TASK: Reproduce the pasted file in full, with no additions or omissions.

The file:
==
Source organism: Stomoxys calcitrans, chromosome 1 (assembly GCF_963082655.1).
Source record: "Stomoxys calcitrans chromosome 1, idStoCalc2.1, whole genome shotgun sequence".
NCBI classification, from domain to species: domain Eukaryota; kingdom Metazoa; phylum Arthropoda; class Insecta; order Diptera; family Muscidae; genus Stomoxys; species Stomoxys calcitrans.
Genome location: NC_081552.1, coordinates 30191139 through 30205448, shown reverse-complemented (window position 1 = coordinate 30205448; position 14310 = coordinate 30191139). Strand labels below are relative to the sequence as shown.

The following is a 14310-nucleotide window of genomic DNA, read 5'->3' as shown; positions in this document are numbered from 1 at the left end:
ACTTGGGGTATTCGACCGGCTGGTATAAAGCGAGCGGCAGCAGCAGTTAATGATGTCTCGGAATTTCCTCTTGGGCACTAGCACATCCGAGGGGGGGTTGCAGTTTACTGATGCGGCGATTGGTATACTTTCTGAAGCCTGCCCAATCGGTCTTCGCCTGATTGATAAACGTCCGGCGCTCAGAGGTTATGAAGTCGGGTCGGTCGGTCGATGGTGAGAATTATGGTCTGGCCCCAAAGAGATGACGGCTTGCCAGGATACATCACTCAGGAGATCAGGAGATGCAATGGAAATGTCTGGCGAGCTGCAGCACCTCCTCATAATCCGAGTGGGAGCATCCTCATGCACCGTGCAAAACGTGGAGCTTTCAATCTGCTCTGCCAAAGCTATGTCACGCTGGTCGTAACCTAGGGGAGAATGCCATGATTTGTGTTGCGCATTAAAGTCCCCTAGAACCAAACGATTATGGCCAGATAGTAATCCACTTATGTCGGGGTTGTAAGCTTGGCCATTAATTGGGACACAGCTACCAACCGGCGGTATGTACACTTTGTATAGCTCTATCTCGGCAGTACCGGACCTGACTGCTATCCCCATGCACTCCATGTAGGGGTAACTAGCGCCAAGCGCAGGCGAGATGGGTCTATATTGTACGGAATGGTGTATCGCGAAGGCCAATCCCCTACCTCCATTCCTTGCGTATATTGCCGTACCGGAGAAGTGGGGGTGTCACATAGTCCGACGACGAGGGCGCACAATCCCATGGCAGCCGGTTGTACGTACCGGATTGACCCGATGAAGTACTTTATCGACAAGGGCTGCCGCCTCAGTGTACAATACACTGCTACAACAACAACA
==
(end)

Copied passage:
Source organism: Stomoxys calcitrans, chromosome 1 (assembly GCF_963082655.1).
Source record: "Stomoxys calcitrans chromosome 1, idStoCalc2.1, whole genome shotgun sequence".
NCBI classification, from domain to species: domain Eukaryota; kingdom Metazoa; phylum Arthropoda; class Insecta; order Diptera; family Muscidae; genus Stomoxys; species Stomoxys calcitrans.
Genome location: NC_081552.1, coordinates 30191139 through 30205448, shown reverse-complemented (window position 1 = coordinate 30205448; position 14310 = coordinate 30191139). Strand labels below are relative to the sequence as shown.

The following is a 14310-nucleotide window of genomic DNA, read 5'->3' as shown; positions in this document are numbered from 1 at the left end:
ACTTGGGGTATTCGACCGGCTGGTATAAAGCGAGCGGCAGCAGCAGTTAATGATGTCTCGGAATTTCCTCTTGGGCACTAGCACATCCGAGGGGGGGTTGCAGTTTACTGATGCGGCGATTGGTATACTTTCTGAAGCCTGCCCAATCGGTCTTCGCCTGATTGATAAACGTCCGGCGCTCAGAGGTTATGAAGTCGGGTCGGTCGGTCGATGGTGAGAATTATGGTCTGGCCCCAAAGAGATGACGGCTTGCCAGGATACATCACTCAGGAGATCAGGAGATGCAATGGAAATGTCTGGCGAGCTGCAGCACCTCCTCATAATCCGAGTGGGAGCATCCTCATGCACCGTGCAAAACGTGGAGCTTTCAATCTGCTCTGCCAAAGCTATGTCACGCTGGTCGTAACCTAGGGGAGAATGCCATGATTTGTGTTGCGCATTAAAGTCCCCTAGAACCAAACGATTATGGCCAGATAGTAATCCACTTATGTCGGGGTTGTAAGCTTGGCCATTAATTGGGACACAGCTACCAACCGGCGGTATGTACACTTTGTATAGCTCTATCTCGGCAGTACCGGACCTGACTGCTATCCCCATGCACTCCATGTAGGGGTAACTAGCGCCAAGCGCAGGCGAGATGGGTCTATATTGTACGGAATGGTGTATCGCGAAGGCCAATCCCCTACCTCCATTCCTTGCGTATATTGCCGTACCGGAGAAGTGGGGGTGTCACATAGTCCGACGACGAGGGCGCACAATCCCATGGCAGCCGGTTGTACGTACCGGATTGACCCGATGAAGTACTTTATCGACAAGGGCTGCCGCCTCAGTGTACAATACACTGCTACAACAACAACA